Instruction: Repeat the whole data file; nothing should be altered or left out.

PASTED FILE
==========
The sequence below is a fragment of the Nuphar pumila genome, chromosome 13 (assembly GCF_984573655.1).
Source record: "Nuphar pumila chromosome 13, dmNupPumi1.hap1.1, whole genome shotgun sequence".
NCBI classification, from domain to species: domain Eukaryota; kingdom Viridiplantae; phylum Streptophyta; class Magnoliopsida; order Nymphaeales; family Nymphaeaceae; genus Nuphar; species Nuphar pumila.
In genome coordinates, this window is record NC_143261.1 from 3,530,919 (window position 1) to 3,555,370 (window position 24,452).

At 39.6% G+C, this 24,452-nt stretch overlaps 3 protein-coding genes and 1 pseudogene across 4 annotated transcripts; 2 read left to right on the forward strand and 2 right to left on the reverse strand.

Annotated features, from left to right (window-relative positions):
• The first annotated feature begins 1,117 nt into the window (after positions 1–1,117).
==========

The sequence below is a fragment of the Nuphar pumila genome, chromosome 13 (assembly GCF_984573655.1).
Source record: "Nuphar pumila chromosome 13, dmNupPumi1.hap1.1, whole genome shotgun sequence".
NCBI classification, from domain to species: domain Eukaryota; kingdom Viridiplantae; phylum Streptophyta; class Magnoliopsida; order Nymphaeales; family Nymphaeaceae; genus Nuphar; species Nuphar pumila.
In genome coordinates, this window is record NC_143261.1 from 3,530,919 (window position 1) to 3,555,370 (window position 24,452).

At 39.6% G+C, this 24,452-nt stretch overlaps 3 protein-coding genes and 1 pseudogene across 4 annotated transcripts; 2 read left to right on the forward strand and 2 right to left on the reverse strand.

Annotated features, from left to right (window-relative positions):
• The first annotated feature begins 1,117 nt into the window (after positions 1–1,117).